I am an immigration attorney in DC - What do you need to know about DACA? Ask me anything about the DACA.
Hi Reddit! I am Natalia Segermeister, a DC immigration lawyer at The Visa Firm. As an attorney who advises on U.S. immigration law and deportation issues, I am disappointed with Trump’s decision to end DACA, an executive order issued by former President Obama. For more information, please read my blog posts here.
Here are my proof and my website if you would like more information.
Disclaimer: This post is not for legal advice nor does it create an attorney/client relationship. This post is not about retaining clients but is about providing information regarding the DACA and immigration law.
Thank you for all of your questions. It is now noon and I must eat and get to some legal work. I will probably check in some time this evening to answer a few more questions. I hope this has been of use to the Reddit community.
*Edited the "Dreamer's Act" line because this was not something that was typed by me and is not correct. I apologize for not catching this sooner. Credit to MinuteMinutiae for bringing it to my attention.
I had to come back between appointments to answer this because I had friends texting me. I apologize for not answering sooner, but I was sorting through "new" when I responding to questions earlier today. I believe that executive orders interpreting how to execute the laws of the United States are lawful acts and constitutional. However, whether a particular executive order oversteps the bounds of the Constitution is for the Supreme Court to decide not me. That is precisely why we have the judiciary. Unfortunately, no decision ever came from the Supreme Court to put this argument to rest. I never called it a Dreamer's Act; DACA is an executive order.
I'm hoping the reason it's taking so long for a response on this one is because they're coming up with a well thought out and reasonable explanation. However, I am not holding my breath.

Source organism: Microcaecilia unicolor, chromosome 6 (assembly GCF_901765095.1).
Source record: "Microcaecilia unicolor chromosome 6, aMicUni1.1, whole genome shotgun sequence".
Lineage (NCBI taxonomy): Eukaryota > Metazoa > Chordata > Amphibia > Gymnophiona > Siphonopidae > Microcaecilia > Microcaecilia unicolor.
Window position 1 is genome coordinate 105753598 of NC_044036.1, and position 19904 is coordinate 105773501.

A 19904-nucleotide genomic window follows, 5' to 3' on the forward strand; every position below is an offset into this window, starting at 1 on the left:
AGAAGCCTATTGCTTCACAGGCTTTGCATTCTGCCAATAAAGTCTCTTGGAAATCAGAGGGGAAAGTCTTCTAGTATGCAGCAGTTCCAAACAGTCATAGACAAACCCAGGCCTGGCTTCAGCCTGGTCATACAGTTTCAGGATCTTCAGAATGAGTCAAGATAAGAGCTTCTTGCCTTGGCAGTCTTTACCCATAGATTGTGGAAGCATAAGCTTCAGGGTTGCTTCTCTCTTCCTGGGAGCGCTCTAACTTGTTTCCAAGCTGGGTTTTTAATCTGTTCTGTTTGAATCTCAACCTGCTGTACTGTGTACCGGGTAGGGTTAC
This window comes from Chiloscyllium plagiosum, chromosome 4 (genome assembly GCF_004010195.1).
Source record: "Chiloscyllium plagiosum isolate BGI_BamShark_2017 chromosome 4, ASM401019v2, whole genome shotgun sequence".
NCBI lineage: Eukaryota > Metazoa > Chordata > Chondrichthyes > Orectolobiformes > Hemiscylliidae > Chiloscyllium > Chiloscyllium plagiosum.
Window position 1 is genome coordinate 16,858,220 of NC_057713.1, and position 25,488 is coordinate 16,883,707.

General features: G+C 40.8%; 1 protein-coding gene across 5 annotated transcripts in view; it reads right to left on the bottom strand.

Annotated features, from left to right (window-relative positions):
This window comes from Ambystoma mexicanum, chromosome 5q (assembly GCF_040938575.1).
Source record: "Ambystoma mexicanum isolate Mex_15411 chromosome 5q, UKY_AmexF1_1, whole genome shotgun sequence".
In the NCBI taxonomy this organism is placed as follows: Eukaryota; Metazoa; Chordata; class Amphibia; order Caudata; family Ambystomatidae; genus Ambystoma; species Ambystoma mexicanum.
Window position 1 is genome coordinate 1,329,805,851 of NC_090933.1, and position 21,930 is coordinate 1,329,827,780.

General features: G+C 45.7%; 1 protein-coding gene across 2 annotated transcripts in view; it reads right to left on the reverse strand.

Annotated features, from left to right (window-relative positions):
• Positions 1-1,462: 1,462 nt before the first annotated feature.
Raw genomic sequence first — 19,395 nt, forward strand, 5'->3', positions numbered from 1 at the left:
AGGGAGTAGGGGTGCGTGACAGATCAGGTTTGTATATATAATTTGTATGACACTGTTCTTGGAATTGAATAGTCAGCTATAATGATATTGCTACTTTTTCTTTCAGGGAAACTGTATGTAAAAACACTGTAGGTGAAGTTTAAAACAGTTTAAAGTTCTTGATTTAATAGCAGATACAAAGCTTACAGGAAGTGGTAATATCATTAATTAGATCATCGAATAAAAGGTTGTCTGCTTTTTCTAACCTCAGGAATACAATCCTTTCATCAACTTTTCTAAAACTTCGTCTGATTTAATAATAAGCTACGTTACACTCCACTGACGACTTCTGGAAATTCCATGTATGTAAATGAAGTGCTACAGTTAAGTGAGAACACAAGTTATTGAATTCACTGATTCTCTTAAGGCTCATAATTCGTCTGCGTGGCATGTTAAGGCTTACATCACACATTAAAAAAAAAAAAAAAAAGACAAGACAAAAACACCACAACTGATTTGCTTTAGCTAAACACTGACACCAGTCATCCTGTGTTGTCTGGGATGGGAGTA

Nope the delay is purely time constraints. I do have clients to see today.
I just noticed that it says this up at the top. Not written by me so I am making the correction. Thank you for commenting.
The DACA is supposed to end in 6 months if Congress can't find a more permenant solution. Any thoughts on alternatives? Do you think congress can even come up with a new solution? Or will this be another mess like the healthcare act?
I am not confident that Congress will get their act together, but I'm cautiously optimistic. My alternative would be something along the lines of 245(i) where we allow a path to permanent residency for Dreamers. I don't know how likely that is to happen. I never underestimate the power of Congress to bungle things, so it could be like healthcare.
Do you think if we allowed a path to citizenship it would embolden those who had previously thought about illegally immigrating to go ahead and do it?
Not likely. I only say that because it depends on what you mean by "path to citizenship." An individual cannot become a citizen of the U.S. simply by applying. He or she must have five years of lawful permanent resident status, AKA LPR status or Green Card (or 3 years if LPR status was obtained through a U.S. citizen spouse); be at least 18 years old; as well as continuous residence in the U.S. for at least five years, have been physically present for at least 30 months out of the last five years; and possess good moral character. If you entered illegally, you still need to become a permanent resident. In order to become a permanent resident you must have someone petition for you. You can have a family member or an employer petition for you after you have entered illegally, but whether or not you meet the criteria for adjustment (applying for a Green Card inside of the U.S.) depends on who applied for you or whether you are eligible for a waiver of unlawful presence. So if you create a path to citizenship where you still need a petitioner, must meet certain criteria for presence, and pay a fine (or apply for a waiver) for your unlawful presence the barrier of entry still remains high.